Men on a Mission Statement

November 12, 2010

“It is clear that such an account of commodification has immediate relevance to aesthetics, if only because it implies that everything in consumer society has taken on an aesthetic dimension. The force of the Adoro-Horkheimer analysis of the culture industry, however, lies in its demonstration of the unexpected and imperceptible introduction of commodity structure into the very form and content of the work of art itself. Yet this is something like the ultimate squaring of the circle, the triumph of instrumentalization over that “finality without an end” which is art itself, the steady conquest and colonization of the ultimate realm of non-practicality, of sheer play and anti-use, by the logic of the world of means and ends. But how can the sheer materiality of a poetic sentence be “used” in that sense? And while it is clear how we can buy the idea of an automobile or smoke for the sheer libidinal image of actors, writers, and models with cigarettes in their hands, it is much less clear how a narrative could be “consumed” for the benefit of its own idea.”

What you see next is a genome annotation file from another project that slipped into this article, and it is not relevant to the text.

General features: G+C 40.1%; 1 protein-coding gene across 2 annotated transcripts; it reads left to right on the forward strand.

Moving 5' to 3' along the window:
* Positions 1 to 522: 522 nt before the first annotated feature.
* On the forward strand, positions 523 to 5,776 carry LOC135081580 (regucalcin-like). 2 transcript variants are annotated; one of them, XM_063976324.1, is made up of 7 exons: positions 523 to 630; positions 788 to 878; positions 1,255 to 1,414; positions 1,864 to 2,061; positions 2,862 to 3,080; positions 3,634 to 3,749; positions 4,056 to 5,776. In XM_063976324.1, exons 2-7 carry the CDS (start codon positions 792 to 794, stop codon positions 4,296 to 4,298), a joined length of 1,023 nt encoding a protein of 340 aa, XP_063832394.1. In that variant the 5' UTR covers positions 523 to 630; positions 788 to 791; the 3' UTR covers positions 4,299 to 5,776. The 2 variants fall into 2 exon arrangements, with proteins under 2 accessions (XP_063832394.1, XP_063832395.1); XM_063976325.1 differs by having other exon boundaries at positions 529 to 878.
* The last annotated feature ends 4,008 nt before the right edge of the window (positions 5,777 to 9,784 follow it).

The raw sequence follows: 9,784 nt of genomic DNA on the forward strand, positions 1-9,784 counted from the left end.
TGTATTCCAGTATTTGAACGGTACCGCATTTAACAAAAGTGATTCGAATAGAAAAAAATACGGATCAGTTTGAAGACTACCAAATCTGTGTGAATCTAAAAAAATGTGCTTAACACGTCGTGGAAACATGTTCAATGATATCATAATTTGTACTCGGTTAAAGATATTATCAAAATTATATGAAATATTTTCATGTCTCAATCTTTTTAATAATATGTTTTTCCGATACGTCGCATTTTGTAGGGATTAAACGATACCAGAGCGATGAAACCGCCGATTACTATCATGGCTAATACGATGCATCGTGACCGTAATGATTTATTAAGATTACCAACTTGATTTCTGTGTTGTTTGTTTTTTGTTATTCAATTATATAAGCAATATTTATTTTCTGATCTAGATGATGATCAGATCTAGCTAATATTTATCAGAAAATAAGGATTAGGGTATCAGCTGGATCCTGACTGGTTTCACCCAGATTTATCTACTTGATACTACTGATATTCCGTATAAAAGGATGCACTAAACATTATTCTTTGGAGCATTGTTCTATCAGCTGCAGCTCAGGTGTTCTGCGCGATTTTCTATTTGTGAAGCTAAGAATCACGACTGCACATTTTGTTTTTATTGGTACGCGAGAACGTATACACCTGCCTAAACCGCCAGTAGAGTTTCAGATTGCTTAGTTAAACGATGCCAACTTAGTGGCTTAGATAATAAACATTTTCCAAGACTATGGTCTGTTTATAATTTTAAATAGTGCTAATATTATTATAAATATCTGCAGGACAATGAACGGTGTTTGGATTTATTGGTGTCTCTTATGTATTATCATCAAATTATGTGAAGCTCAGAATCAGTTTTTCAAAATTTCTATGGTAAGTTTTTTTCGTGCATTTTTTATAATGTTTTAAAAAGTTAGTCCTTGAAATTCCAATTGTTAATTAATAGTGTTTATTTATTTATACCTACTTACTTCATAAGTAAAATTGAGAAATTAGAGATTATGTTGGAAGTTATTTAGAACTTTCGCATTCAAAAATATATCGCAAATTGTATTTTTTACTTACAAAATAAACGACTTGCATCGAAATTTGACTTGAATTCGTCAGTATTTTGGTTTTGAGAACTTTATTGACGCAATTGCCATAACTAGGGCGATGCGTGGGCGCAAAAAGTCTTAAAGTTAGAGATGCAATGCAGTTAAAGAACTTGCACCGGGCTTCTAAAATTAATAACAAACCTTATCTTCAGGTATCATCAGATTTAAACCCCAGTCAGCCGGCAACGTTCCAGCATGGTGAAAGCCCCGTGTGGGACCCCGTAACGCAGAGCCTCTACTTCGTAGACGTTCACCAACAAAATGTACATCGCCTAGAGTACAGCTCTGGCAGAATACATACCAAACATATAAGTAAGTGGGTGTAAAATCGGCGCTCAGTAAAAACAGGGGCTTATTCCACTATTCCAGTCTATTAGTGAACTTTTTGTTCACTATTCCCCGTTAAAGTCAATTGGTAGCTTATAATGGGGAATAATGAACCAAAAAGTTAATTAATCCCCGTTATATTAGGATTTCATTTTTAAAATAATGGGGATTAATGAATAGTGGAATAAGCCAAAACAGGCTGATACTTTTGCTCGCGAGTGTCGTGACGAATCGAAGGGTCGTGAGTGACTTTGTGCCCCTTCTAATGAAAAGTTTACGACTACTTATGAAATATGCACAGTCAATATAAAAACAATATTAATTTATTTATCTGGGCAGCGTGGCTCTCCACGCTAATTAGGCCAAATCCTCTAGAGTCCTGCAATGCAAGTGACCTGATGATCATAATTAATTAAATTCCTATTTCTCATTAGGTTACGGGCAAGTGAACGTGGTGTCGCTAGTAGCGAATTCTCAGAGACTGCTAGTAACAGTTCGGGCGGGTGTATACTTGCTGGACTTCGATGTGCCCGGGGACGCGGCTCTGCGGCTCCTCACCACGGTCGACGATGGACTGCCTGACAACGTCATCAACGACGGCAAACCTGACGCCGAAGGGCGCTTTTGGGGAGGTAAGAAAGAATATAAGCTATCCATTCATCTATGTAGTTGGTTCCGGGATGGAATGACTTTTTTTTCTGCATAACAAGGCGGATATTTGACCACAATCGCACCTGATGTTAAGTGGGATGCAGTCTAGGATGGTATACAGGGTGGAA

-Frederic Jameson “Reification and Utopia in Mass Culture”

 

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